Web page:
[originally published Feb 19, but most people probably missed it, so we've re-dated it.]

Pitching mechanics have become a hot topic of late. I often (but not always) talk about a pitcher's delivery in my Top 11 Prospects series, but it has really gone one step further, with any number of people and websites breaking things down, often in a way that is, frankly, just wrong. I'm not saying they're all bad, but I've also seen some laughably bad analysis out there. I've tried to discuss it in chats a few times, but for whatever reason, it finally crystalized for me during an e-mail interview with the folks at Phuture Phillies, which can be read in its entirety here.

phuturephillies: Phillippe Aumont seems like one of the more polarizing prospects among Phillies fans right now. On the plus side, you have the big arm strength and great sinker, which will play well in Citizens Bank Park, but on the downside, I’ve seen some criticisms of his mechanics, and he does throw across his body. How much should we worry about him breaking down, and will it be better for his arm to potentially be pitching three days in a row, or once every five days? With his fastball being as good as it is, can he be a mid-rotation starter even if his curveball and changeup are just average big-league pitches?

Kevin Goldstein: I’m not saying his mechanics are perfect, but unless you are talking to a scout or listening to a pitching coach, I wouldn’t worry too much about what people say about a pitcher’s mechanics. Again, I have no idea where these criticisms you mention are coming from, so I might be totally barking up the wrong tree, but there’s a lot of people out there masquerading as some kind of mechanics expert, and it’s all quite silly. Does he throw across his body? Absolutely. Is he off-balance on landing? Absolutely. Will he get hurt? Maybe. But that’s the life of the pitcher. You a big Felix Hernandez fan? You think he’s good? I sure do, but those are hardly pretty mechanics either, but what can you do? You start messing with it, and you don’t have Felix Hernandez anymore. Pitchers get hurt—a lot. Like a crazy amount. It’s part of the game, and it’s just something we might be better off accepting. Watching grainy YouTube videos in an attempt to figure out who and when is a fool’s errand. Ok, now that I’m done ranting, back to Aumont. I think he could definitely be a mid-rotation guy, but I also think he can be much more if some things work out. The fastball really is a special pitch. I’ve seen the guy in person on multiple occasions, and it’s very, very hard to find that kind of velo/movement combination in a fastball, and he will flash a plus breaker. There’s a lot of upside here, it just comes with some risk. How many high-upside prospects don’t come with a lot of risk? You don’t need more than one hand to count them. Man, I went on way too long there.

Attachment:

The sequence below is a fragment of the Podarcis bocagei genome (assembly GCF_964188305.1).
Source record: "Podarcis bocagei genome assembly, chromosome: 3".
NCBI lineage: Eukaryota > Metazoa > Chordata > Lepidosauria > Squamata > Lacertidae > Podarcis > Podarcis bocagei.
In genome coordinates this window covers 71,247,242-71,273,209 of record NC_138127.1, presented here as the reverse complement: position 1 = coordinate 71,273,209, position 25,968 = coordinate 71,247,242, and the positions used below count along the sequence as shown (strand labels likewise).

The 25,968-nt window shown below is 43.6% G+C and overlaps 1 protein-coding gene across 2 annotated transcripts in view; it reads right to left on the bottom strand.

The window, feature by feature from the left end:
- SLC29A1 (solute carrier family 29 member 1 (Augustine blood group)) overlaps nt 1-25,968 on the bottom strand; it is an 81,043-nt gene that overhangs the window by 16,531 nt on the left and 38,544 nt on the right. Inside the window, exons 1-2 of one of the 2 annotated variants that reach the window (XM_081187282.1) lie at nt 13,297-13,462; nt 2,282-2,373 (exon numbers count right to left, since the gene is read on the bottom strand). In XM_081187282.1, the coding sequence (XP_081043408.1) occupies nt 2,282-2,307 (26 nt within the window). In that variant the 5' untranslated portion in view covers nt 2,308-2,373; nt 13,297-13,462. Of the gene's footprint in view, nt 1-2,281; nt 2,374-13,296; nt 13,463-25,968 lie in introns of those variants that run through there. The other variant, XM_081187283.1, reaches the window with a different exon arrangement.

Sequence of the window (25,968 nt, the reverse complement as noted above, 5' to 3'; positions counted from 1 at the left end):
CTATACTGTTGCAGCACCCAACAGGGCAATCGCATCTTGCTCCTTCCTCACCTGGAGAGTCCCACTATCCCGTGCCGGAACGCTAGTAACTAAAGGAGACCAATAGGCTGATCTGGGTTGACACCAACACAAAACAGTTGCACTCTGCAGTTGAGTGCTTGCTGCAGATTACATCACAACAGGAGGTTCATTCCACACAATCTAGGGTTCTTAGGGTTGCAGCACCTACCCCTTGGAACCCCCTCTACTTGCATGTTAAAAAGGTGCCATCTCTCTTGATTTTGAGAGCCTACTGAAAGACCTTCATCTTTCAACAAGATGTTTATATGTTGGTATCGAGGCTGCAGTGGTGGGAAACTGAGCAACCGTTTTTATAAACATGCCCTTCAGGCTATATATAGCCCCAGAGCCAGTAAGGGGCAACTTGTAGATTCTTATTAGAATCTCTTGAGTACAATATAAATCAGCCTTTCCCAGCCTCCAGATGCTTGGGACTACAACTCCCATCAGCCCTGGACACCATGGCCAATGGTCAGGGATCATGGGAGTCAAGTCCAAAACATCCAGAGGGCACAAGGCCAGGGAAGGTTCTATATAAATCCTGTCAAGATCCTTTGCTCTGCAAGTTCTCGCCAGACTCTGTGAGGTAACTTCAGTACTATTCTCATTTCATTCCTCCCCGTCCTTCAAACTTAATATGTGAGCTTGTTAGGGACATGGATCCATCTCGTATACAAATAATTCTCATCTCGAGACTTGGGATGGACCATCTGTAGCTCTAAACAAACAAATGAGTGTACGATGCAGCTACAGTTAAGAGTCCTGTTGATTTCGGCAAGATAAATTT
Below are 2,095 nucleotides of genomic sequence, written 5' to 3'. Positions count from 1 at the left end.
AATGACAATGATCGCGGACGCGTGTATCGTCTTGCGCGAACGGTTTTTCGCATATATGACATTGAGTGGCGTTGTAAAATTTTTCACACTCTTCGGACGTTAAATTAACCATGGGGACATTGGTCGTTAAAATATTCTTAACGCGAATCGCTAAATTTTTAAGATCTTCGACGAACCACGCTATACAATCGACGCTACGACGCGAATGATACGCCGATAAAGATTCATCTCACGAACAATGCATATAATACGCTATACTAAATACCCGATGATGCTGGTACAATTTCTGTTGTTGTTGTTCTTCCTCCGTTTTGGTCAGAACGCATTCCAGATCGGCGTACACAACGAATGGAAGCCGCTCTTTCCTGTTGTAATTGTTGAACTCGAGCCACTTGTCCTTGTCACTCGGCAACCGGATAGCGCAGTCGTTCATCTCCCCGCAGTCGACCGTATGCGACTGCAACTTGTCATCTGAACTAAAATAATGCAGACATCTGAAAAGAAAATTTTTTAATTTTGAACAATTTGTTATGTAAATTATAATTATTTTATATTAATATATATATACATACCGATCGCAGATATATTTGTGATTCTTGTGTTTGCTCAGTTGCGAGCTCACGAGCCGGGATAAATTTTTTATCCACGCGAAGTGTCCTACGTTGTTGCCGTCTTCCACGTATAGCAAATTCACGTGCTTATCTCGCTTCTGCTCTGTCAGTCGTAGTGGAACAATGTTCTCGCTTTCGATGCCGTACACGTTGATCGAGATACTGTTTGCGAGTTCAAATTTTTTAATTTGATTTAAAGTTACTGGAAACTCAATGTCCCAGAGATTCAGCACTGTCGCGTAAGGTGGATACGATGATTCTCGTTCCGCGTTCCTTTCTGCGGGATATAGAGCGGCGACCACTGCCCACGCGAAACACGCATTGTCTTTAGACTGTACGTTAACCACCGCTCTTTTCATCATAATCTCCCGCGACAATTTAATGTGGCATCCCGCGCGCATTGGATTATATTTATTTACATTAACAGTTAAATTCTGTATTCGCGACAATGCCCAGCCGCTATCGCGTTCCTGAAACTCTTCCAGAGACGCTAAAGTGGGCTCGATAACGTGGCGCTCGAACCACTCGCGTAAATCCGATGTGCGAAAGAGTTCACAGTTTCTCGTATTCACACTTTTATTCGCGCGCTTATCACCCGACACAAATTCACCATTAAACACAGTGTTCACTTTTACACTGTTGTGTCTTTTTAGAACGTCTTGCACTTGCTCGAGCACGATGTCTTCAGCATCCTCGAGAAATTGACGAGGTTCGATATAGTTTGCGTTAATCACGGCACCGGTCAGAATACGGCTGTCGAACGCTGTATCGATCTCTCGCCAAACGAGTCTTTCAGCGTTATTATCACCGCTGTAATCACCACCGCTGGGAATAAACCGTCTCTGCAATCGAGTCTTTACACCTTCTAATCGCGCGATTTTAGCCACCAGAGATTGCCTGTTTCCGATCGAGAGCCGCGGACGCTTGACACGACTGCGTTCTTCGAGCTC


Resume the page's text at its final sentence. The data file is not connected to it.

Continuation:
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One guy that comes to mind when the online experts begin knocking pitchers due to mechanics is Chris Carpenter.

The online experts say he has bad mechanics and with his medical history that really can't be disputed. My only response is, so what?

If any prospect ends up having a Carp type career, injuries and all, I think you have to say you hit the jackpot. Like you said, that's the life of a pitcher.
Prior's mechanics were flawless. He had the "ideal pitcher's frame".

What did all that get him?

(Dusty'd i guess)
This seems overly dismissive to me. Just because getting hurt is common for pitchers doesn't mean a pitcher's mechanics aren't important or that we shouldn't try to fix things where appropriate. And in fact, you acknowledge as much in that you mention mechanics more often than not in your prospect rankings. If your point is that there is some bad analysis of mechanics out there, point out the bad analysis. Is that your point? I don't really get it...